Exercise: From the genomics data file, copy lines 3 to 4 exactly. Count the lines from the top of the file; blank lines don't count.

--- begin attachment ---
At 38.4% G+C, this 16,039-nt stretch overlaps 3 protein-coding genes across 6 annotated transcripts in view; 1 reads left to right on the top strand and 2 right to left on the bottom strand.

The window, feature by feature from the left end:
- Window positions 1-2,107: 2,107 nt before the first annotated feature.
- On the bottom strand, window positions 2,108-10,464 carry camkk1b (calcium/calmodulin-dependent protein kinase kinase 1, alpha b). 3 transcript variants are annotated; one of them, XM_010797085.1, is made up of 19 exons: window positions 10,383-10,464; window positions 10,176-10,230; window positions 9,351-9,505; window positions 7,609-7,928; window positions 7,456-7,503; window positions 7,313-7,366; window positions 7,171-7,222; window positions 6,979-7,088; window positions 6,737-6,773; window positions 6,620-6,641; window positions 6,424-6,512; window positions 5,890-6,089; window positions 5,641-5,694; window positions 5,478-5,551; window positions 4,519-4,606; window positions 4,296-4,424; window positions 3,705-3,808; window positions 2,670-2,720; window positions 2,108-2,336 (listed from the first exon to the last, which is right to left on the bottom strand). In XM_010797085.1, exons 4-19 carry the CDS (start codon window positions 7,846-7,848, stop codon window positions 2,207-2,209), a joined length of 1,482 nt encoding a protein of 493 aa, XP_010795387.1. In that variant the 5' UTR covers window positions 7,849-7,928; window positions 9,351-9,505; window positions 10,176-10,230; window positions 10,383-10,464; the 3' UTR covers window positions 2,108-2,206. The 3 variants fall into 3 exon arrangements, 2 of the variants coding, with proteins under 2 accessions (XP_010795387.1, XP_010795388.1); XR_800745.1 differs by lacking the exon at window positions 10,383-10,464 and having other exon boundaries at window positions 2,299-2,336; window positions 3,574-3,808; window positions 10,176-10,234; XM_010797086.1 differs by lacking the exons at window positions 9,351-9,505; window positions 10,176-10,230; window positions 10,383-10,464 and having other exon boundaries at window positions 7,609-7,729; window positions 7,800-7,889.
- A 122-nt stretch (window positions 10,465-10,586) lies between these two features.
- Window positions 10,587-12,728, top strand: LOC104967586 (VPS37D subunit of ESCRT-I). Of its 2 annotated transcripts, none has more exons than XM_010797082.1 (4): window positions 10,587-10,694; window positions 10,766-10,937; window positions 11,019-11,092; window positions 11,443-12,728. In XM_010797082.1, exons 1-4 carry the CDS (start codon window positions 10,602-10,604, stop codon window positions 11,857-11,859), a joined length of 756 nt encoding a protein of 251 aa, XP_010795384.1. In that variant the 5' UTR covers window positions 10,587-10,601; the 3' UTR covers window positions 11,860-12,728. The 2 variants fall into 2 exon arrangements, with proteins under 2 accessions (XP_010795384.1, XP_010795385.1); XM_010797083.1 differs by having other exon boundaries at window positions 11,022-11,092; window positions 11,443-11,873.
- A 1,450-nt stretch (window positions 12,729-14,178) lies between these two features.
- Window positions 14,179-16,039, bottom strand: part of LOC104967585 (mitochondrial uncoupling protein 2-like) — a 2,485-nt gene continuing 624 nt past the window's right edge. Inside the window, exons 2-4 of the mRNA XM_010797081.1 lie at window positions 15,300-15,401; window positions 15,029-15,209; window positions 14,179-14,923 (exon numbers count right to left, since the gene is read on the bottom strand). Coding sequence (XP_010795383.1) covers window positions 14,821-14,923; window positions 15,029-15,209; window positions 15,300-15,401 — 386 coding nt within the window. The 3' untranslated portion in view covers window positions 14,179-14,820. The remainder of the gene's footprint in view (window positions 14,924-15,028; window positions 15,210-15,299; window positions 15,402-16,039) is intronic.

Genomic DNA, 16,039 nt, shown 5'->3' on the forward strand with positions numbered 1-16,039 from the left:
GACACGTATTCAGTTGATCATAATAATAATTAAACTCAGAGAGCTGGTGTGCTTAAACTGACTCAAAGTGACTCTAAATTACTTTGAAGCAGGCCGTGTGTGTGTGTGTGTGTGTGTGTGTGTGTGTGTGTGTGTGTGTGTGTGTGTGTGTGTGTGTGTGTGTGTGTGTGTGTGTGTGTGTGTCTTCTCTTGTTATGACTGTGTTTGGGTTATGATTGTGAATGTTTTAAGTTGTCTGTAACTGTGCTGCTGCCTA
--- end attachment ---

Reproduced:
- Window positions 1-2,107: 2,107 nt before the first annotated feature.
- On the bottom strand, window positions 2,108-10,464 carry camkk1b (calcium/calmodulin-dependent protein kinase kinase 1, alpha b). 3 transcript variants are annotated; one of them, XM_010797085.1, is made up of 19 exons: window positions 10,383-10,464; window positions 10,176-10,230; window positions 9,351-9,505; window positions 7,609-7,928; window positions 7,456-7,503; window positions 7,313-7,366; window positions 7,171-7,222; window positions 6,979-7,088; window positions 6,737-6,773; window positions 6,620-6,641; window positions 6,424-6,512; window positions 5,890-6,089; window positions 5,641-5,694; window positions 5,478-5,551; window positions 4,519-4,606; window positions 4,296-4,424; window positions 3,705-3,808; window positions 2,670-2,720; window positions 2,108-2,336 (listed from the first exon to the last, which is right to left on the bottom strand). In XM_010797085.1, exons 4-19 carry the CDS (start codon window positions 7,846-7,848, stop codon window positions 2,207-2,209), a joined length of 1,482 nt encoding a protein of 493 aa, XP_010795387.1. In that variant the 5' UTR covers window positions 7,849-7,928; window positions 9,351-9,505; window positions 10,176-10,230; window positions 10,383-10,464; the 3' UTR covers window positions 2,108-2,206. The 3 variants fall into 3 exon arrangements, 2 of the variants coding, with proteins under 2 accessions (XP_010795387.1, XP_010795388.1); XR_800745.1 differs by lacking the exon at window positions 10,383-10,464 and having other exon boundaries at window positions 2,299-2,336; window positions 3,574-3,808; window positions 10,176-10,234; XM_010797086.1 differs by lacking the exons at window positions 9,351-9,505; window positions 10,176-10,230; window positions 10,383-10,464 and having other exon boundaries at window positions 7,609-7,729; window positions 7,800-7,889.